Hey Friends. I'm excited to announce two articles in the pipeline for publication at the great website www.toptenz.net as well as an upcoming interview with Chris Gethart.
Be sure to cick on my artice 20 Greatest Actor/Director Pairings of All Time. I think it's one of my better ones
Here's a review of a Hitchcock film "Shadow of a Doubt" and how it's a product of its era:
So many Hitchcock films are great in their own right, that a lot of the films beyond “Birds,” “Psycho,” “North by Northwest,” “Rear Window,” “Rebecca” (only because it won Best Picture) and “Vertigo” easily get lost in the shuffle.
Shadow of a Doubt is another uniquely great film of Hitchcock that is definitely worth watching. It made a strong impression on me as a child and I only recently rediscovered it. The film features Joseph Cotton (primarily known for appearing alongside Orson Welles in “Third Man” and “Citizen Kane”) and Teresa Wright.
Cotton plays a serial killer by the name of Charlie with a need to lay low, so he crashes with his sister and her family for a while. His sister’s oldest child (Wright) is also named Charlie and feels a special connection to her uncle because she’s named after him and she’s also just plain bored with her parents. Like those Disney heroines who sing about how they can’t fully blossom into adulthoods under the boring old status quo, she philosophically muses about how her parents just don’t get life in a somewhat meandering monologue that’s obviously designed solely to justify her later attachment to Charlie. He would be the Prince Charming if we go with the Disney analogy and if that sounds kind of creepy because he’s they’re related, it sort of is. Relative to the usual levels of Freudian undertones you find in Hitchkock, the pairing can safely be read as just an innocent relationship between a girl and her favorite uncle.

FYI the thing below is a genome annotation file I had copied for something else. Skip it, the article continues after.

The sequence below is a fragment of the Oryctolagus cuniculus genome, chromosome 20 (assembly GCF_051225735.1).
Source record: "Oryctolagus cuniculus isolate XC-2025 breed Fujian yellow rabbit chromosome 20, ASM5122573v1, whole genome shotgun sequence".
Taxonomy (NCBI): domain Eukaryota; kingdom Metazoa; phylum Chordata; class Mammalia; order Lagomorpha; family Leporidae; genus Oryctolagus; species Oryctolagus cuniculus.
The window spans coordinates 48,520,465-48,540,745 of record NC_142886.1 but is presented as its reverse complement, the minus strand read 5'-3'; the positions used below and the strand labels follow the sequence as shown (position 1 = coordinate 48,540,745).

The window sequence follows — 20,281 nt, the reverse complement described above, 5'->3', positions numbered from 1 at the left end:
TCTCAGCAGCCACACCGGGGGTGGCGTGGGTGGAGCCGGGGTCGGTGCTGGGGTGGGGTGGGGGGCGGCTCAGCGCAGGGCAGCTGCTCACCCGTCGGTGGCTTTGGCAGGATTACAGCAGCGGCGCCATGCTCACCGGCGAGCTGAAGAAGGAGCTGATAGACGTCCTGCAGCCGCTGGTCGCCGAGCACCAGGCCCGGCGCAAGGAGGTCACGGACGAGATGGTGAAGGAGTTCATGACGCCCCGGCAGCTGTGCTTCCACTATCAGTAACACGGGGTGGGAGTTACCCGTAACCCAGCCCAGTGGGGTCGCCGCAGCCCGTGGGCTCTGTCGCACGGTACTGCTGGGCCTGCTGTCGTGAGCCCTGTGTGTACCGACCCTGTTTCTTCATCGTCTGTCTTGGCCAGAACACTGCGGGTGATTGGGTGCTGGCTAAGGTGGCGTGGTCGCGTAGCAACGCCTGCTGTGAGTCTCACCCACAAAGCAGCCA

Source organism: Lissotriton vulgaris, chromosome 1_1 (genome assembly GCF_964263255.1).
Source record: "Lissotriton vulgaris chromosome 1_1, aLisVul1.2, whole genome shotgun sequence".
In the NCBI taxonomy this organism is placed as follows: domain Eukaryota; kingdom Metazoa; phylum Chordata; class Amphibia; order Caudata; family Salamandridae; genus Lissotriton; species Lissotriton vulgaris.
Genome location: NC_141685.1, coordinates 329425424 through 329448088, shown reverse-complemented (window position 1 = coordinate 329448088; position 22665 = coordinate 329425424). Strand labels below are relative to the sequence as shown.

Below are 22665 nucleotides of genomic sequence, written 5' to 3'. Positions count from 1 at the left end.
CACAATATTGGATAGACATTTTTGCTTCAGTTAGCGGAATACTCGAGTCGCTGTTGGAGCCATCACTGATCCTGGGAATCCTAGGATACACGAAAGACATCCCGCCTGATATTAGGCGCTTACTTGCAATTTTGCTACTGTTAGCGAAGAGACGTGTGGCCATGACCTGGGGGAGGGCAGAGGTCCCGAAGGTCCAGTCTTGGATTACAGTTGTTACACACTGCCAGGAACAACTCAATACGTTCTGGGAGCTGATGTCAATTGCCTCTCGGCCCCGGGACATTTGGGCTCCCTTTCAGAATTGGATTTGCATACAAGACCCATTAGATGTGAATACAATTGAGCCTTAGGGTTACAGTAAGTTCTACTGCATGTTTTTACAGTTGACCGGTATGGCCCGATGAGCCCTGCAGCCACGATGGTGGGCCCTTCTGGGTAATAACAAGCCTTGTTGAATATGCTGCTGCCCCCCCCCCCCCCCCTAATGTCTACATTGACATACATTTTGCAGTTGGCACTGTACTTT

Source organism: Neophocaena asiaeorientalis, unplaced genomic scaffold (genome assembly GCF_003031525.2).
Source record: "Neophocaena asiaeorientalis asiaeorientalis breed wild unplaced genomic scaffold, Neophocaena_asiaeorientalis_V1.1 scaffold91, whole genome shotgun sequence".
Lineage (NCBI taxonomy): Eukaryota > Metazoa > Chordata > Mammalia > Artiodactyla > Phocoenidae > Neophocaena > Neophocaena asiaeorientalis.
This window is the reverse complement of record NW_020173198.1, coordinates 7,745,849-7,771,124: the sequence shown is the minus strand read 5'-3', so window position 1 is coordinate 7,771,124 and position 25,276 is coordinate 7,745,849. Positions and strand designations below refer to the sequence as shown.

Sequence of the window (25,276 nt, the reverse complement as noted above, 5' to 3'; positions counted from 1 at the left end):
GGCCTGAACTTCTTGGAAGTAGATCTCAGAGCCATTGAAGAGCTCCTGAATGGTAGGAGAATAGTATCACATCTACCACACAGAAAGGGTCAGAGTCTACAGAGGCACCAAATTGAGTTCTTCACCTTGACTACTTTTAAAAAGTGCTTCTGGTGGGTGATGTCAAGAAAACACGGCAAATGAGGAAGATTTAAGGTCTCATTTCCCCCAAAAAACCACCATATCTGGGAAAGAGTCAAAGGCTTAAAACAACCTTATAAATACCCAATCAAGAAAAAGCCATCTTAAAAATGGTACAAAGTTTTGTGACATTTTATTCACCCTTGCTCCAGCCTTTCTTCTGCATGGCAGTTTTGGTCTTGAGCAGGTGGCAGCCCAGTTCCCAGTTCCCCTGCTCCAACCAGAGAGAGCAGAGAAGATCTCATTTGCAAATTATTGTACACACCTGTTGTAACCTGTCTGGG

In fact, I’d call this Hitchkock’s most innocent film in some ways. The film was released in 1943. This was right around the time that American cinema was being heavily encouraged to produce homespun American films (i.e. Mrs. Miniver, Going My Way, Meet me in St. Louis) to encourage the nation why America was so special and worth fighting for. I really see similarities here. I think it was Judy Garland’s daughter Lorna Luft who said on one of the AFI specials that “Meet me in St Louis” is such a great film because you just want to live there. I felt the exact same way about this film. The Newton household (and the town of Santa Rosa, for that matter) is a very charming and attractive place even though there’s a serial killer living in it. It helps put you at ease that he’s not really actively killing people while staying there. The signs of malice in Charlie don’t really manifest themselves into anything dangerously until well over halfway through the film which gives Hitchcock plenty of time to spend in a dreamy Vincente-Minelli-like world where we witness young Charlie meet her young friends in the park or the family engaging in the kind of dinners together that might have even been rare back then.
It’s a great film because this makes it all the more jarring when Cotton’s Uncle Charlie finally unleashes some of his murderous proclivities at the sweet, innocent niece. The drama creeps up on you but it’s a doozy.